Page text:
What are the most memorable projects you’ve worked on?
One of my most recent projects was with the MAAD (Machine Learning, AI, Advanced Analytics, & Data Science) team leveraging Monte Carlo simulations in a predictive machine learning model for revenue forecasting. I also created an interactive Power BI dashboard to communicate the model’s results in weekly meetings to senior leaders. Some of my other projects include automating a data dictionary, developing a media allocation tool (which received an Intel Department Recognition Award), and automating excel reports with Power BI dashboards.

We still have a long way to go with female representation in the tech industry. What do you believe the tech industry needs to do to change this?
There have been times where I felt like I didn’t belong in the STEM field—working and taking classes in a male-dominated field can be intimidating. Fortunately, my many mentors have guided me along the way. I would not be where I am today without their guidance and support.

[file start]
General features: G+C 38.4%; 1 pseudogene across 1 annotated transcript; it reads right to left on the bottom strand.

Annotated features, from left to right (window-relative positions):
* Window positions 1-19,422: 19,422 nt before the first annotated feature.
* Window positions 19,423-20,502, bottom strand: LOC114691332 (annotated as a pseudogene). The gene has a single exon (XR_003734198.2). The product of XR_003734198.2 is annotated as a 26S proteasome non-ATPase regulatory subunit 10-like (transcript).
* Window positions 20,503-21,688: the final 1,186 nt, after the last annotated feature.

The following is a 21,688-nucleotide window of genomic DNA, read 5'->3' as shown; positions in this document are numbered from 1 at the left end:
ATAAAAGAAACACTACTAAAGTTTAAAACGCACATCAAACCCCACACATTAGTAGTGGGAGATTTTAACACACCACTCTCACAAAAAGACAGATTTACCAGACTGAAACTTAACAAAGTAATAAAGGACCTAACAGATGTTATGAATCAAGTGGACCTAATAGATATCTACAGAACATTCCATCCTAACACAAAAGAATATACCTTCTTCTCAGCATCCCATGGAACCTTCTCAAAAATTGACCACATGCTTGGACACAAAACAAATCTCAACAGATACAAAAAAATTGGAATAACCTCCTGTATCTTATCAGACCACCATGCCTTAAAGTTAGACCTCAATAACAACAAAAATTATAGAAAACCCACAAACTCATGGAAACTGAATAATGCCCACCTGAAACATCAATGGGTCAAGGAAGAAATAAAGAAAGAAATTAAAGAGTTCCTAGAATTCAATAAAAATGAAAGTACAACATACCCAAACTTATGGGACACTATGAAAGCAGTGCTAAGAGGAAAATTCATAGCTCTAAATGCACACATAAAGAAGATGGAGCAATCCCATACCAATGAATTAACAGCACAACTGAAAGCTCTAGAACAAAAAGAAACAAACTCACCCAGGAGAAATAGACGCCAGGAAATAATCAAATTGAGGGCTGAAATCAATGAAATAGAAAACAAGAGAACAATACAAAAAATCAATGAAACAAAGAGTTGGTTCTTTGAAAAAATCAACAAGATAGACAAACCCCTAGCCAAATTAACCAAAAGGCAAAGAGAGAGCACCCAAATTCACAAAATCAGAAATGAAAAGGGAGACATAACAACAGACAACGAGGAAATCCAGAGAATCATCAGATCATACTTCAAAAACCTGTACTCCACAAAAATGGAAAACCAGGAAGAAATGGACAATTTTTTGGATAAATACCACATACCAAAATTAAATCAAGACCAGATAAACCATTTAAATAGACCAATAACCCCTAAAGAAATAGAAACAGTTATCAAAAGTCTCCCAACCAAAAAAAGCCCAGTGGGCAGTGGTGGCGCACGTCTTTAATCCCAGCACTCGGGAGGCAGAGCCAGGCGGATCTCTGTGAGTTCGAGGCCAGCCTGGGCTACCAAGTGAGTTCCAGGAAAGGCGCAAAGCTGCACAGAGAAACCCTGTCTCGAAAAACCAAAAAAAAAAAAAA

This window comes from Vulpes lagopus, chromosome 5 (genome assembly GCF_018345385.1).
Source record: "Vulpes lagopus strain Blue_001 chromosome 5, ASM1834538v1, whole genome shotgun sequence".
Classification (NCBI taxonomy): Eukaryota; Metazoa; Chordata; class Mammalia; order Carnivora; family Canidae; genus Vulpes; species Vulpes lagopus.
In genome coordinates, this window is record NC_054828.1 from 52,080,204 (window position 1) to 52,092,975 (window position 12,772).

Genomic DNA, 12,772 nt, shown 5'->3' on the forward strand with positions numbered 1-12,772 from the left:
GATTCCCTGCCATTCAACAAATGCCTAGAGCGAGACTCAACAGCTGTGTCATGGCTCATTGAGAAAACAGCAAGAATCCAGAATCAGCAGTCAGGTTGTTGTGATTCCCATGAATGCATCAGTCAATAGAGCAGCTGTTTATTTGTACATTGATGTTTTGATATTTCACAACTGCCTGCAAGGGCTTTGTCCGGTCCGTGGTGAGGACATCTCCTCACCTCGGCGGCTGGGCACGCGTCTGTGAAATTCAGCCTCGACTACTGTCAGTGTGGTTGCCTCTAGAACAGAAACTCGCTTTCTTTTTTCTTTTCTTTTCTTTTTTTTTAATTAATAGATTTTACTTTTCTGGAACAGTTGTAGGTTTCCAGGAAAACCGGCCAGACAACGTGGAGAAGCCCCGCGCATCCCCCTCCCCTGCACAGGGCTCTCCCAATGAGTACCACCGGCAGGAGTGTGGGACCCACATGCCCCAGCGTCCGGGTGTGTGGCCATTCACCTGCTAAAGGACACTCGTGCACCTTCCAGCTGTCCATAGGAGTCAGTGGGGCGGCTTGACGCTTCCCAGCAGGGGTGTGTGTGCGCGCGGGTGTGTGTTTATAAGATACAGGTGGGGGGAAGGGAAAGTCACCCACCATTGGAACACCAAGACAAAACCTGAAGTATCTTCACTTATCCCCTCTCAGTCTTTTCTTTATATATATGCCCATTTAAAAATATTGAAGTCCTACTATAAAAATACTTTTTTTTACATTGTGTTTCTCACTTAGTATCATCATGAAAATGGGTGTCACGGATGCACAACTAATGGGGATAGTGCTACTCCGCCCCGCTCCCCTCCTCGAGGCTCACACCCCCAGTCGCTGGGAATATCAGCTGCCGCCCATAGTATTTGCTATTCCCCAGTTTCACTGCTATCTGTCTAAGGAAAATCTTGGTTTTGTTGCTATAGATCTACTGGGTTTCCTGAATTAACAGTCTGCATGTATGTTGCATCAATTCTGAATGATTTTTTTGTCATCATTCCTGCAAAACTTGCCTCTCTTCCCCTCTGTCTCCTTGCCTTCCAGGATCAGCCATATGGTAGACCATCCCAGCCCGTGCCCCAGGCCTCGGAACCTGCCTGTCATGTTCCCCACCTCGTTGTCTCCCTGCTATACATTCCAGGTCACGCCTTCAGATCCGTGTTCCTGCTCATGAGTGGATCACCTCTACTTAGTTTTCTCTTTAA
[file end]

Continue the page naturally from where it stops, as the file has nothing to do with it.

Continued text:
I believe the tech industry needs to invest in mentoring young women early on and foster a welcoming environment for all. By building inclusive, uplifting communities and supporting our peers, we can reduce this gap. I aspire to become a leader in the field of data science and to continue to make positive changes in the world as an active, female role model in a STEM career.

What advice would you give future intern candidates about Intel?
Take a chance and apply. You never know what could happen and the possibilities are endless. Be “fearless.” There are so many wonderful opportunities at Intel, and each business group is a new experience! From engineering to analytics to communications, there is a place for you here!